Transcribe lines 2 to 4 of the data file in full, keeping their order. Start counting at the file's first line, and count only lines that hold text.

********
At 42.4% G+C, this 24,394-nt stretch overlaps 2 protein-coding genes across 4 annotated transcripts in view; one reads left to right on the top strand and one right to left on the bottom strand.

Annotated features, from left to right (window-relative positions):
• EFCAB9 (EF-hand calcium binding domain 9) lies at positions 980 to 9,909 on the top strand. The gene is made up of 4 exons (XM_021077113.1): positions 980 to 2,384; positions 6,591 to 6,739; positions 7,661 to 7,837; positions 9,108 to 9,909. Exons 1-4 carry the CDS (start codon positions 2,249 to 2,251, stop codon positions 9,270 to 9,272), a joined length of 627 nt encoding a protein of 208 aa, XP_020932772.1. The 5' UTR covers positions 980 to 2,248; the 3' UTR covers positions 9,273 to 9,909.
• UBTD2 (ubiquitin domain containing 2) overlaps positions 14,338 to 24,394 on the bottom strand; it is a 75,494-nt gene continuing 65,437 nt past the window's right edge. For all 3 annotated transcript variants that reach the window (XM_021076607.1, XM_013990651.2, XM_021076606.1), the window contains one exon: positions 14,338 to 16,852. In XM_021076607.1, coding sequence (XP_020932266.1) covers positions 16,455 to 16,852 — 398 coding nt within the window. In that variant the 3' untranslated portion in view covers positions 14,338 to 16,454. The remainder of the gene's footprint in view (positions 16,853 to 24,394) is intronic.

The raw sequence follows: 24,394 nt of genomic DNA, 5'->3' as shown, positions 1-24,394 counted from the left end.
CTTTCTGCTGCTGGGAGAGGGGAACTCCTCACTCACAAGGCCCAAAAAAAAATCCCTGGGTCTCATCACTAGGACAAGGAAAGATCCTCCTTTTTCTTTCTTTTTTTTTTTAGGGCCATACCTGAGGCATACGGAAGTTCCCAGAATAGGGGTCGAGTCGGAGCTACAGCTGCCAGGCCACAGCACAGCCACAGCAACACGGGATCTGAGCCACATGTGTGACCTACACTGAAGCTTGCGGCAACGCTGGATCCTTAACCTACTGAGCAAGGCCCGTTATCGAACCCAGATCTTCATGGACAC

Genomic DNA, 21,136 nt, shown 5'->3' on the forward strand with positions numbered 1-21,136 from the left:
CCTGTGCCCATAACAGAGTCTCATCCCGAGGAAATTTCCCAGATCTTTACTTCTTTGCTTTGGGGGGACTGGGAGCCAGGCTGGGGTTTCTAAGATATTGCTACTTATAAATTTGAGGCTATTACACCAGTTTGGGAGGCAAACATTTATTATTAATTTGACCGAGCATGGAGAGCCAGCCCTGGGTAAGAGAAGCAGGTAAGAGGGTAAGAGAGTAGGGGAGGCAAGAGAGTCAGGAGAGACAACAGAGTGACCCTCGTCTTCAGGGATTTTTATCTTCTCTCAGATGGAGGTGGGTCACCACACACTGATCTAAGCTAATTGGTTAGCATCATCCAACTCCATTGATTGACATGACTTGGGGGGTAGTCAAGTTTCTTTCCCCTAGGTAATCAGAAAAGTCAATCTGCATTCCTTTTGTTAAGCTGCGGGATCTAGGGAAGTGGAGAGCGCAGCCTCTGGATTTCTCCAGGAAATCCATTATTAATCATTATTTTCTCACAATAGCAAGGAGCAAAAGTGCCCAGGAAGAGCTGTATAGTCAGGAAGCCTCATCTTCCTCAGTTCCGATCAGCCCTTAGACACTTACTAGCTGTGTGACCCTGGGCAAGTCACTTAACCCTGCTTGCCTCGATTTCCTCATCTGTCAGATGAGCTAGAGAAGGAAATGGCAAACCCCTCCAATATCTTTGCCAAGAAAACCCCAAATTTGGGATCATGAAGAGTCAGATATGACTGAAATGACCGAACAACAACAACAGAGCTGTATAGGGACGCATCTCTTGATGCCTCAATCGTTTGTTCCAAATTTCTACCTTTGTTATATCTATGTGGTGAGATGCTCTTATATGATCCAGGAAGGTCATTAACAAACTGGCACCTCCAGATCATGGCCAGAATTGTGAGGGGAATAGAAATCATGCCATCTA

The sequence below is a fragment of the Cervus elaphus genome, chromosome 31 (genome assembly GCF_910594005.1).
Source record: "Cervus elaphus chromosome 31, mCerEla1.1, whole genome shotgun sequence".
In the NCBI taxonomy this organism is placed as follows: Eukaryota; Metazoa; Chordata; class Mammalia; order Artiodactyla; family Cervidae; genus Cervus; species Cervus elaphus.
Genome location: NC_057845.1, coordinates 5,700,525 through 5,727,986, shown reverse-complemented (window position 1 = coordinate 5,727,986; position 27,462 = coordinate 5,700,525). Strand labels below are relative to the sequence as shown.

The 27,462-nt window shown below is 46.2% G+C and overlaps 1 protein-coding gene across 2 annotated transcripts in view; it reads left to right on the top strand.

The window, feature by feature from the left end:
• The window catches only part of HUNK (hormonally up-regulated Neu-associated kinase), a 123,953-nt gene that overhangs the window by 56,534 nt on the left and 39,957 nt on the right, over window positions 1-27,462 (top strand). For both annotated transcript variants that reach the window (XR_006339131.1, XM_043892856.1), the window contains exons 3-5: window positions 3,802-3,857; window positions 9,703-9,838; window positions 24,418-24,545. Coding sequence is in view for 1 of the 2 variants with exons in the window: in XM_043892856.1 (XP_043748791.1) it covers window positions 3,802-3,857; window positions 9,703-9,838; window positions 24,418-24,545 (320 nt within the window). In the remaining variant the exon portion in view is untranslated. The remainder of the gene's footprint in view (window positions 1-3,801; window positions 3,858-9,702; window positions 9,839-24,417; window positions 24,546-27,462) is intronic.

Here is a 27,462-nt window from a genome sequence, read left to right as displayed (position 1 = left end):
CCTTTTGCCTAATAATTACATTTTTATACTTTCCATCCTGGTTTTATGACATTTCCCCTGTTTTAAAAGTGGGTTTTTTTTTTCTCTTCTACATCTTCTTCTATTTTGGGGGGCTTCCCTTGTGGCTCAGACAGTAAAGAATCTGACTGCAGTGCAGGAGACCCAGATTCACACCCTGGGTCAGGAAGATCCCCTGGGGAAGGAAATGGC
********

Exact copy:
Annotated features, from left to right (window-relative positions):
• EFCAB9 (EF-hand calcium binding domain 9) lies at positions 980 to 9,909 on the top strand. The gene is made up of 4 exons (XM_021077113.1): positions 980 to 2,384; positions 6,591 to 6,739; positions 7,661 to 7,837; positions 9,108 to 9,909. Exons 1-4 carry the CDS (start codon positions 2,249 to 2,251, stop codon positions 9,270 to 9,272), a joined length of 627 nt encoding a protein of 208 aa, XP_020932772.1. The 5' UTR covers positions 980 to 2,248; the 3' UTR covers positions 9,273 to 9,909.
• UBTD2 (ubiquitin domain containing 2) overlaps positions 14,338 to 24,394 on the bottom strand; it is a 75,494-nt gene continuing 65,437 nt past the window's right edge. For all 3 annotated transcript variants that reach the window (XM_021076607.1, XM_013990651.2, XM_021076606.1), the window contains one exon: positions 14,338 to 16,852. In XM_021076607.1, coding sequence (XP_020932266.1) covers positions 16,455 to 16,852 — 398 coding nt within the window. In that variant the 3' untranslated portion in view covers positions 14,338 to 16,454. The remainder of the gene's footprint in view (positions 16,853 to 24,394) is intronic.